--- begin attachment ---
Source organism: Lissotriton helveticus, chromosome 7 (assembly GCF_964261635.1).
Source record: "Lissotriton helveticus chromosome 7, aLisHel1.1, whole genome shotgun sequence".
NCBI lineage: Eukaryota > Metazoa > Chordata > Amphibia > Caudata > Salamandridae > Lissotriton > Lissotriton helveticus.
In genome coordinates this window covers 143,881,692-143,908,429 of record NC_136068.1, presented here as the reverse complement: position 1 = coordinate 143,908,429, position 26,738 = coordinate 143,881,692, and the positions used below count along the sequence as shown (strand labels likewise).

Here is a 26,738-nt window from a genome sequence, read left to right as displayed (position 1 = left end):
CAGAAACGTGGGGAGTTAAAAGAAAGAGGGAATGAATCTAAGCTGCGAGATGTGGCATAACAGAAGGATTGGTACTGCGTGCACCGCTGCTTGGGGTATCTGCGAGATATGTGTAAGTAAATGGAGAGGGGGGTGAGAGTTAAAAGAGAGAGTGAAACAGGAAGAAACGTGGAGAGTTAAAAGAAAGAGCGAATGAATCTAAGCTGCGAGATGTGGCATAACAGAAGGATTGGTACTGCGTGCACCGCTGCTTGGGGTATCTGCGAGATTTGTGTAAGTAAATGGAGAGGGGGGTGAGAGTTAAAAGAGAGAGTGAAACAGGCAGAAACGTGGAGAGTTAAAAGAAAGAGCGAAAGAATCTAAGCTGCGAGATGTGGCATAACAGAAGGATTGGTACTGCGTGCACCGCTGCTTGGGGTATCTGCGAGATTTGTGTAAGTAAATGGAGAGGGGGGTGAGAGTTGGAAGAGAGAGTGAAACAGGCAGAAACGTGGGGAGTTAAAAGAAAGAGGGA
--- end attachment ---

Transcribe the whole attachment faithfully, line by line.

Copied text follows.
Source organism: Lissotriton helveticus, chromosome 7 (assembly GCF_964261635.1).
Source record: "Lissotriton helveticus chromosome 7, aLisHel1.1, whole genome shotgun sequence".
NCBI lineage: Eukaryota > Metazoa > Chordata > Amphibia > Caudata > Salamandridae > Lissotriton > Lissotriton helveticus.
In genome coordinates this window covers 143,881,692-143,908,429 of record NC_136068.1, presented here as the reverse complement: position 1 = coordinate 143,908,429, position 26,738 = coordinate 143,881,692, and the positions used below count along the sequence as shown (strand labels likewise).

Here is a 26,738-nt window from a genome sequence, read left to right as displayed (position 1 = left end):
CAGAAACGTGGGGAGTTAAAAGAAAGAGGGAATGAATCTAAGCTGCGAGATGTGGCATAACAGAAGGATTGGTACTGCGTGCACCGCTGCTTGGGGTATCTGCGAGATATGTGTAAGTAAATGGAGAGGGGGGTGAGAGTTAAAAGAGAGAGTGAAACAGGAAGAAACGTGGAGAGTTAAAAGAAAGAGCGAATGAATCTAAGCTGCGAGATGTGGCATAACAGAAGGATTGGTACTGCGTGCACCGCTGCTTGGGGTATCTGCGAGATTTGTGTAAGTAAATGGAGAGGGGGGTGAGAGTTAAAAGAGAGAGTGAAACAGGCAGAAACGTGGAGAGTTAAAAGAAAGAGCGAAAGAATCTAAGCTGCGAGATGTGGCATAACAGAAGGATTGGTACTGCGTGCACCGCTGCTTGGGGTATCTGCGAGATTTGTGTAAGTAAATGGAGAGGGGGGTGAGAGTTGGAAGAGAGAGTGAAACAGGCAGAAACGTGGGGAGTTAAAAGAAAGAGGGA